(See also: Adrian Takes to Reading the Newspaper – Questions of Life and Death).

I offer every younger gifted child a place in the „Schlaufüchse“, even if the colleagues – concerned about equal treatment of the children – are not enthusiastic about it.

Later, I witness three boys repeating the experiment on their own. One of them says: „At home, all the glasses are full of air“. One replies, „At our house, I think so, too.“

The experiment is further developed with a tealight case and gummy bears.

Third experiment: Not all liquids behave like water

Based on Gisela Lück’s instructions, I let the children in the core group develop the topic of this experiment largely on their own.

Alena (5;8), Hannes (4;7), Frederik (5;10), Mariana (5;11), Amar (5;4) and Caro (3;6) take part in the first experiment. Caro, who was not initially nominated for the core group, now often takes part. She would like to take part every time. She presses her nose against the glass in front of the observation station when she has to learn that others have to have space too.

When decanting the water, the children immediately realise that water from different containers mixes – Alena: „Water moves.“ Sina: „It’s liquid.“

What other liquids do they know? First the children name typical ones like limonade or milk. After I ask them to look around the learning workshop, „dishwashing liquid“ comes from Amar and „glycerine“ from Mariana. Hannes says, „Candle wax mixes with water.“ Alena agrees. I suggest we test this thesis.

So we start the experiment. Alena lights a tea light with me. „We’re waiting for thin candle wax,“ she explains. „For liquid,“ Mariana corrects. Grinning, Hannes says, „What if you put fire in water?“ I pass the question back to him. Hannes: „Then it’s over.“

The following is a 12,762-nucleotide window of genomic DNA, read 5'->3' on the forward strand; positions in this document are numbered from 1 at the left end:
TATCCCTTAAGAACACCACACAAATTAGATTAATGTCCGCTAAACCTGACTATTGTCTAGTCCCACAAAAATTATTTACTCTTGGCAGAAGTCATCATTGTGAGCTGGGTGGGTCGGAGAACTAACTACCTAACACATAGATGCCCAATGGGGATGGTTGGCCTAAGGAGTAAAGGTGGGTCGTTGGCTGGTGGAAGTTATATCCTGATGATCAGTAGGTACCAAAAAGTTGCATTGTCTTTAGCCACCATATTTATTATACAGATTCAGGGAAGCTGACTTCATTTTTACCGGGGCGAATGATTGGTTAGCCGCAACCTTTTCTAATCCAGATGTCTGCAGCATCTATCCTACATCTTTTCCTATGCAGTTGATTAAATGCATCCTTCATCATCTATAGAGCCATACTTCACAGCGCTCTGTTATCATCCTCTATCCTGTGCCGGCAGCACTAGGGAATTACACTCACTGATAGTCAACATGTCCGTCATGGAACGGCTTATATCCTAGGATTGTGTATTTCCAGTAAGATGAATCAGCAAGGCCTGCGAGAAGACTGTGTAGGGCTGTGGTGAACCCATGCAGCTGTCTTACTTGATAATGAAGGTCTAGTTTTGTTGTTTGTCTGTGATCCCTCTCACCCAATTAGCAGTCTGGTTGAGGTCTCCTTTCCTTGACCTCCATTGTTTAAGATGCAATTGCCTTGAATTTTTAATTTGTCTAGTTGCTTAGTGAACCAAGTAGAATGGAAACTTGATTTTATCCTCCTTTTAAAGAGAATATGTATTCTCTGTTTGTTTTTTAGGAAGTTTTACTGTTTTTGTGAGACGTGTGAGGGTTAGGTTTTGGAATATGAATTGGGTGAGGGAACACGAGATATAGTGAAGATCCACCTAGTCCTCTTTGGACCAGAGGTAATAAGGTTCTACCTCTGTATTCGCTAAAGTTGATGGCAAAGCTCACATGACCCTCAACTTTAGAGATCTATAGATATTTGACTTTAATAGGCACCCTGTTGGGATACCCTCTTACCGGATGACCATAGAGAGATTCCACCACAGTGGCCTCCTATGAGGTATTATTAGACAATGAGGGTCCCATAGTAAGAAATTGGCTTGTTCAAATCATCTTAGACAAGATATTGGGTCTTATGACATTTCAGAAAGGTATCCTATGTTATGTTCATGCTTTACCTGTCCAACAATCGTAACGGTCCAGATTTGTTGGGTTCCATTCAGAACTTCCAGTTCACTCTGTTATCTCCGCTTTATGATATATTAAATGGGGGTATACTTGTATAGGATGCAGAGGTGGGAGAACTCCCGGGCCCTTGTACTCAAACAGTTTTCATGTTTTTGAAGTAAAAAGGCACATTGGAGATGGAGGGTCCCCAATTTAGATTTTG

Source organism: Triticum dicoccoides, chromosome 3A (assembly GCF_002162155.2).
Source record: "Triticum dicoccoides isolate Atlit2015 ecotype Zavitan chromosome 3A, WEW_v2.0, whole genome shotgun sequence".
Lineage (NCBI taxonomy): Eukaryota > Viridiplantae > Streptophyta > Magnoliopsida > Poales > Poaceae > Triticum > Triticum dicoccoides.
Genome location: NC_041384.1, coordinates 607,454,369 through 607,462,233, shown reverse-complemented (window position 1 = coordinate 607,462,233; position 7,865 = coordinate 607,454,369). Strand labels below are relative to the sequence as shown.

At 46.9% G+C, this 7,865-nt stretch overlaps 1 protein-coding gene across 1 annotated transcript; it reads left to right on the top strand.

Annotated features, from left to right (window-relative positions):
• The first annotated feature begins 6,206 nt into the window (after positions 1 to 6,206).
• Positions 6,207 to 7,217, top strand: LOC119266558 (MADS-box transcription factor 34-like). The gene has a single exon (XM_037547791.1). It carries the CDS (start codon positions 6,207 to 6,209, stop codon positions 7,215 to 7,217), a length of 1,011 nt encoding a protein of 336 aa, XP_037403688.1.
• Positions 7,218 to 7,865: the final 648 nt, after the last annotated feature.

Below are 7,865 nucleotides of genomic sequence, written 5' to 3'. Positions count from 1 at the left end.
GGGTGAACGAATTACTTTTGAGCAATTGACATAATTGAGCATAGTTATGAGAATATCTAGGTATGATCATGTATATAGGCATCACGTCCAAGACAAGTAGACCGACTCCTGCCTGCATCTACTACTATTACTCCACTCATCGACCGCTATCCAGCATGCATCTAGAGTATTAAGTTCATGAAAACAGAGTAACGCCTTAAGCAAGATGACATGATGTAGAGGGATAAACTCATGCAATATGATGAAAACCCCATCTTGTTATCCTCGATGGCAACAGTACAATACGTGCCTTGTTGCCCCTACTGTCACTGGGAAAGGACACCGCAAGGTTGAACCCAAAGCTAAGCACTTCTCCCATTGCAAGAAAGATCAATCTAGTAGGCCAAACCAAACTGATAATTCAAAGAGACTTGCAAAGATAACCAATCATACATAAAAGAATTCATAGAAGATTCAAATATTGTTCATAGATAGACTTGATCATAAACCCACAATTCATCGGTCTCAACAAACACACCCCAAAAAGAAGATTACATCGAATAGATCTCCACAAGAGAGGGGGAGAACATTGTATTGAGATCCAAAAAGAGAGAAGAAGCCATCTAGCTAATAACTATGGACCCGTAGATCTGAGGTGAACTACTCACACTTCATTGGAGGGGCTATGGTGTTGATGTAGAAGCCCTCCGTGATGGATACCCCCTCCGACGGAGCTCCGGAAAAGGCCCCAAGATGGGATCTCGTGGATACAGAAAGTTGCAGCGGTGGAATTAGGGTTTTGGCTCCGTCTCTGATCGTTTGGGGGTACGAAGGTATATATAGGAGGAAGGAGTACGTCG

I notice during this activity that this group really lets everyone have their say – otherwise Mariana finds this particularly difficult.

While we watch how the candle wax changes in the tea light, Amar explains that ice also melts in the sun. Alena then pours the hot, liquid wax into the water and says to Frederik, „Quick, stir!“ But of course the wax becomes solid and cannot be mixed with the water. Frederik puts the spoon into the glass and Amar draws attention to the rise in the water level. I explain that the spoon needs space and pushes the water away. „I see,“ Amar replies. Hannes is then allowed to extinguish the tea light with a tablespoon of water.

So the children themselves have already given some impulses in advance.

Then comes the question of whether oil mixes with water. Each child takes a glass of water, oil and a teaspoon. Alena: „Something happened with me: it doesn’t mix at the bottom, only at the top.“ Hannes: „I’m getting a ribbon!“ When I ask them if the ribbon is mixed with water, they all say no.

Alena: „Oil is circular!“ – Sina: „Oil looks like bubbles!“

Then the children add washing-up liquid and observe that the oil now mixes with the water. Great amazement on all sides! Then I explain to all the children individually, using the diagrams in the Lück book, the principle of the solubility of oil in water by teaching them about washing-up liquid.

Fourth experiment: A self-made fire extinguisher

This experiment fits perfectly with the impulses of the previous one. We also want to demonstrate it to the parents at our group Christmas party. As usual, all the materials are on a set on the table.

Alena knows baking powder. The vinegar is mistaken for oil. But after smelling it, they recognise the vinegar. „The most important liquid is water!“ says Sina.

Alena joins me again in lighting the tea light. Of course, we talk about the dangers of experiments again each time.

Alena smothers the flame with a glass. When I ask what a flame needs to burn, they all say in chorus: „Air!“ I am always amazed – though a real loser in science….

So by taking away air we can extinguish. At least I remember that in a fire you should close windows and doors, if that’s still possible, because the draught the fire still intensifies.

Then we mix baking soda with vinegar and extinguish the flame just by being near the slightly effervescent mixture. „There’s something in the baking powder!“ says Hannes.